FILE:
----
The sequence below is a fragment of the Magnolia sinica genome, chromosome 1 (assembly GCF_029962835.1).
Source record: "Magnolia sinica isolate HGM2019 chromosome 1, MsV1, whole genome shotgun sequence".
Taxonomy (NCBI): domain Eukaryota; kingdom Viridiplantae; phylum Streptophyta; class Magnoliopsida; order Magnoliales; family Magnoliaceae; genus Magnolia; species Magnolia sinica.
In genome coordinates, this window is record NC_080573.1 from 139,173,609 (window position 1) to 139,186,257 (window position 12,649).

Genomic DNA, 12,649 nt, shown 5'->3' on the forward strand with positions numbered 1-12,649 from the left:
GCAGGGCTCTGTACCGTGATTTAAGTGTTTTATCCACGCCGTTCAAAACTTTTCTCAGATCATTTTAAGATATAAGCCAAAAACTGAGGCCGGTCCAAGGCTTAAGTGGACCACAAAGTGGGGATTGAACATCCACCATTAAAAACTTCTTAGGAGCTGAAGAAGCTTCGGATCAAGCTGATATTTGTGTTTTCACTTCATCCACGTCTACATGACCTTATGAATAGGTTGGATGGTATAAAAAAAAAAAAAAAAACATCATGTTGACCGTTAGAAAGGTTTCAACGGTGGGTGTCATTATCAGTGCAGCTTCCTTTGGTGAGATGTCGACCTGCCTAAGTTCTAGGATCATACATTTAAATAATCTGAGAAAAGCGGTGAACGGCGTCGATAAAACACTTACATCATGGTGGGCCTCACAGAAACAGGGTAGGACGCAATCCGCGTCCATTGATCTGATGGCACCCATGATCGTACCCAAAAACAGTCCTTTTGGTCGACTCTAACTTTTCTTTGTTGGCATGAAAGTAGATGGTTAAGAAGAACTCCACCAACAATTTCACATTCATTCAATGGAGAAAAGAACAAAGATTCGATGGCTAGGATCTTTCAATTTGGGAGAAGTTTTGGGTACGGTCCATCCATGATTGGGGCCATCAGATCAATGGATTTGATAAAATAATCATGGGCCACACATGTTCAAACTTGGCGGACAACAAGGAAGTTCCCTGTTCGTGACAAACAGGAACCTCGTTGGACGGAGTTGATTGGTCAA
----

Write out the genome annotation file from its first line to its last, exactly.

The sequence below is a fragment of the Magnolia sinica genome, chromosome 1 (assembly GCF_029962835.1).
Source record: "Magnolia sinica isolate HGM2019 chromosome 1, MsV1, whole genome shotgun sequence".
Taxonomy (NCBI): domain Eukaryota; kingdom Viridiplantae; phylum Streptophyta; class Magnoliopsida; order Magnoliales; family Magnoliaceae; genus Magnolia; species Magnolia sinica.
In genome coordinates, this window is record NC_080573.1 from 139,173,609 (window position 1) to 139,186,257 (window position 12,649).

Genomic DNA, 12,649 nt, shown 5'->3' on the forward strand with positions numbered 1-12,649 from the left:
GCAGGGCTCTGTACCGTGATTTAAGTGTTTTATCCACGCCGTTCAAAACTTTTCTCAGATCATTTTAAGATATAAGCCAAAAACTGAGGCCGGTCCAAGGCTTAAGTGGACCACAAAGTGGGGATTGAACATCCACCATTAAAAACTTCTTAGGAGCTGAAGAAGCTTCGGATCAAGCTGATATTTGTGTTTTCACTTCATCCACGTCTACATGACCTTATGAATAGGTTGGATGGTATAAAAAAAAAAAAAAAAACATCATGTTGACCGTTAGAAAGGTTTCAACGGTGGGTGTCATTATCAGTGCAGCTTCCTTTGGTGAGATGTCGACCTGCCTAAGTTCTAGGATCATACATTTAAATAATCTGAGAAAAGCGGTGAACGGCGTCGATAAAACACTTACATCATGGTGGGCCTCACAGAAACAGGGTAGGACGCAATCCGCGTCCATTGATCTGATGGCACCCATGATCGTACCCAAAAACAGTCCTTTTGGTCGACTCTAACTTTTCTTTGTTGGCATGAAAGTAGATGGTTAAGAAGAACTCCACCAACAATTTCACATTCATTCAATGGAGAAAAGAACAAAGATTCGATGGCTAGGATCTTTCAATTTGGGAGAAGTTTTGGGTACGGTCCATCCATGATTGGGGCCATCAGATCAATGGATTTGATAAAATAATCATGGGCCACACATGTTCAAACTTGGCGGACAACAAGGAAGTTCCCTGTTCGTGACAAACAGGAACCTCGTTGGACGGAGTTGATTGGTCAA